2. Add chicken broth and water to pot and stir.
3. Place potatoes, and garlic in the pot.
4. Cook on medium heat until potatoes a
5. Add bacon.
6. Salt and pepper to taste.
7. Simmer for another 10 minutes.
8. Turn to low heat.
9. Add kale and cream.
10. Heat through and serve.

When asked why they chose to make the soups they did, Betty responded, “I made bacon cheeseburger soup because both my kids loved this soup growing up.” Ryan elaborated, “It’s one of my favorites and isn’t too terribly difficult to make.”

Both Ryan and Betty were shocked to find out that they were the winners of this competition. However, both of them agreed that the camaraderie and taste testing this competition provided was their favorite part!

The morning of the competition Ryan’s son, Alex, asked him if he was going to dress up for his contest. Ryan explained, “We watch some food network shows at home with the boys once in a while and I assume he thought it would be like one of those types of shows. He seemed a little disappointed when I wore regular work clothes to the contest.”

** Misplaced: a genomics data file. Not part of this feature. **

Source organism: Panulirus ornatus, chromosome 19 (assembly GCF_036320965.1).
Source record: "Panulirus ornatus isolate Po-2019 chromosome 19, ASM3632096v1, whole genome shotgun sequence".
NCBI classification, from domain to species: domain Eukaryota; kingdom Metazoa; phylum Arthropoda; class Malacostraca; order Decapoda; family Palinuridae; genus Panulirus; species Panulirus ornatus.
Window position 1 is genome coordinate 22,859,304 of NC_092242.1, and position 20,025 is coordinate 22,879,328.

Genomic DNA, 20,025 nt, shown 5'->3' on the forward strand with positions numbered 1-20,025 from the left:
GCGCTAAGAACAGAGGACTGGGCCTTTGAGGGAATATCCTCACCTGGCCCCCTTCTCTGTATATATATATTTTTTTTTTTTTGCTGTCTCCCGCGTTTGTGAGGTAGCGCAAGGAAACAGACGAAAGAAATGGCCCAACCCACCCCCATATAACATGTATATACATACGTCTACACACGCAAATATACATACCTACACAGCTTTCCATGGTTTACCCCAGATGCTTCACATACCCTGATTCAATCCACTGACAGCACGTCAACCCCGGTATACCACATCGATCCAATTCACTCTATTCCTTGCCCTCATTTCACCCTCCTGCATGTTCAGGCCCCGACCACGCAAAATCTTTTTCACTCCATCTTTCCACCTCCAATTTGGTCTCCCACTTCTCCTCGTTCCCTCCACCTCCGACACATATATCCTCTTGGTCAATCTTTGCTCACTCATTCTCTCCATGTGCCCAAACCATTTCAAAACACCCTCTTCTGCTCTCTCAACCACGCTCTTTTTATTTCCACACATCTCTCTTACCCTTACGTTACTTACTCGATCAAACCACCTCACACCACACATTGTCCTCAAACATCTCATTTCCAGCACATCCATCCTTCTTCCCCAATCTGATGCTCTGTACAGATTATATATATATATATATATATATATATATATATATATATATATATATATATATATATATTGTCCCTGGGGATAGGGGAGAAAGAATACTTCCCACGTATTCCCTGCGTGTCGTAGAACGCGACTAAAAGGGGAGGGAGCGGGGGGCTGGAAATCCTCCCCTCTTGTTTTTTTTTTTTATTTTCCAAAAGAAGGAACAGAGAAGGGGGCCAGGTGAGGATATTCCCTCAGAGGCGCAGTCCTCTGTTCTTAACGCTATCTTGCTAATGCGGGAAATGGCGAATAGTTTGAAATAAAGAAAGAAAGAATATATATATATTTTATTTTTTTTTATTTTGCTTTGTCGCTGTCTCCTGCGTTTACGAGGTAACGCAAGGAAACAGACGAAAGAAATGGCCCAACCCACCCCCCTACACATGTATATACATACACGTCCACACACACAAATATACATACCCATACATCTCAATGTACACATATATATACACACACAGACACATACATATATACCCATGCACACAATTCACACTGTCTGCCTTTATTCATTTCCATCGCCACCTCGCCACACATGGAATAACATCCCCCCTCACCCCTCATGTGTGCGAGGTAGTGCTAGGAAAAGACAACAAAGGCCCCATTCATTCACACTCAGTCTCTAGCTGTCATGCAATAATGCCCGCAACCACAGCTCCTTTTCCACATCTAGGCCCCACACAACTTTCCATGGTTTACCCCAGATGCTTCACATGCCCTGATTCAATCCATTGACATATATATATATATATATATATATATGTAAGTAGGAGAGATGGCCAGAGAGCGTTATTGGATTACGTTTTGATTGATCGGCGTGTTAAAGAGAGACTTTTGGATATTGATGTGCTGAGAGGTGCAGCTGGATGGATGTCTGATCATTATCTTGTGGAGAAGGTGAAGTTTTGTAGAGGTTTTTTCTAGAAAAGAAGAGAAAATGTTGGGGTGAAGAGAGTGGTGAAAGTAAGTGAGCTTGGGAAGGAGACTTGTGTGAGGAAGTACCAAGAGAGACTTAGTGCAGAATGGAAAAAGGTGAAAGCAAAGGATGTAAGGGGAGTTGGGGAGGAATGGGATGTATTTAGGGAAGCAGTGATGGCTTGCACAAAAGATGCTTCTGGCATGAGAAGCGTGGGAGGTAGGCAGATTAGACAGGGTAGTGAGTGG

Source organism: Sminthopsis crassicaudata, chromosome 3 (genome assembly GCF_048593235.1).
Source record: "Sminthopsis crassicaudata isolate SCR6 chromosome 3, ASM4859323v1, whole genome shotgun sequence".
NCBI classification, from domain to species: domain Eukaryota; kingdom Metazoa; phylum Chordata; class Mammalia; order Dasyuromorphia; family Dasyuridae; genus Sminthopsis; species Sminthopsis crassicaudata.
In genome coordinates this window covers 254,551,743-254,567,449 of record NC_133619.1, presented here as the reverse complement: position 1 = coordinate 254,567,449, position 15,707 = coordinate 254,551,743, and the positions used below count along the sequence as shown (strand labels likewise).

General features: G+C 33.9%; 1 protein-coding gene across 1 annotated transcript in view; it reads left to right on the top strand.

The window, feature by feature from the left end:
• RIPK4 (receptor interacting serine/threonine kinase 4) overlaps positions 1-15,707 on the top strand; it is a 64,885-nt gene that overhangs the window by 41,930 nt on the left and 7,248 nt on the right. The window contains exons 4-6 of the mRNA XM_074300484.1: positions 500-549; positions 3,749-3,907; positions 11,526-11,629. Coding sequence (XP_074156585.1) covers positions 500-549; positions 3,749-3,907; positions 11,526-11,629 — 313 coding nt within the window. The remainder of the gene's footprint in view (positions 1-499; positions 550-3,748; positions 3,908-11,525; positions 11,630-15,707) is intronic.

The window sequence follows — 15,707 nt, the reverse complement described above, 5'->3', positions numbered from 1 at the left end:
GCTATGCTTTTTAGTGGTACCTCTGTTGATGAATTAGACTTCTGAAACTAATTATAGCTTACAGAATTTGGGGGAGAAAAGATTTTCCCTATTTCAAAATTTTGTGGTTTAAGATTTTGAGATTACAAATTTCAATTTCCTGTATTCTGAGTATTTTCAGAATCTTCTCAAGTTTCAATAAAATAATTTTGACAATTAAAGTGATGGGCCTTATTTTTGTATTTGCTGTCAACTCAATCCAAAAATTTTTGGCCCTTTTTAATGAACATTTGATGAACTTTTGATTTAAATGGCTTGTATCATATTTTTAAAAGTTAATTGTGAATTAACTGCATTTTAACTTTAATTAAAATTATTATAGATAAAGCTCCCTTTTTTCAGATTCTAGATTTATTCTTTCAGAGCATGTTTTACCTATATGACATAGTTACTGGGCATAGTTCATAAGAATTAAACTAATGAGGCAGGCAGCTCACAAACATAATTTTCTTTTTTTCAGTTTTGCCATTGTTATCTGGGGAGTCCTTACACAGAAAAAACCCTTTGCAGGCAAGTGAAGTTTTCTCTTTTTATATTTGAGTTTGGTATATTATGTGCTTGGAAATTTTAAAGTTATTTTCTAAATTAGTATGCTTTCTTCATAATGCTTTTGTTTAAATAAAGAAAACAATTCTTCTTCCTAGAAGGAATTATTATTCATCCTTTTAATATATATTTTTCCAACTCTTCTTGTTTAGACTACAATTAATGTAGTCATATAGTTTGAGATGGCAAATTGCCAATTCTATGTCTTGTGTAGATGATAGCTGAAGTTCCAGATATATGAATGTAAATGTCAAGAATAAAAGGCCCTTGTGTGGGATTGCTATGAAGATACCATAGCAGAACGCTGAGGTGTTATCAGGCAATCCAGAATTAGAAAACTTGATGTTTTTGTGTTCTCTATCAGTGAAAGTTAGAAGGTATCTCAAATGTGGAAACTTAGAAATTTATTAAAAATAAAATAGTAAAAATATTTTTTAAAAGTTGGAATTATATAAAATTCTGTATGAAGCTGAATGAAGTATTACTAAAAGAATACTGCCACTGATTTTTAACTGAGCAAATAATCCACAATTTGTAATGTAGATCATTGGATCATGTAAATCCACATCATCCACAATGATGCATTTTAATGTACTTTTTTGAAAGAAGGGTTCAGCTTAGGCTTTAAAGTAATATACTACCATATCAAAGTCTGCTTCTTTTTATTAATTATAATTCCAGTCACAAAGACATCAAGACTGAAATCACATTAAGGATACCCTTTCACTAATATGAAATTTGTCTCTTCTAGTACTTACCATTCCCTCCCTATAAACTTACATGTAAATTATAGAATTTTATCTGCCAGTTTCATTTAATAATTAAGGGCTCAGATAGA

Way to go Betty and Ryan! 

Why Strong, Unique Passwords Matter

Cybersecurity experts make the recommendation for strong, unique passwords for several reasons “ the first being that every day malicious cyber threat actors compromise websites and online accounts, and post lists of usernames, email addresses, and passwords online. This exposes people’s passwords, and worse yet, they are exposed with information that uniquely identifies the user, such as an email address. That means that a malicious actor can look for other accounts associated with that same person, such as work related, personal social media, or banking accounts. When the malicious actor finds those accounts they can try logging in with the exposed password and if the password is reused, they can gain access. This is why unique passwords matter.

Secondly, when malicious cyber threat actors can’t easily find or a guess the password, they can use a technique called brute forcing. This is a technique where they try every possible password until the correct password is identified. Computers can try thousands of passwords per second, but for this technique to be worthwhile, the malicious cyber threat actor needs the password to be easy to identify, which is why a strong password matters. The stronger the password the less likely brute forcing will be successful.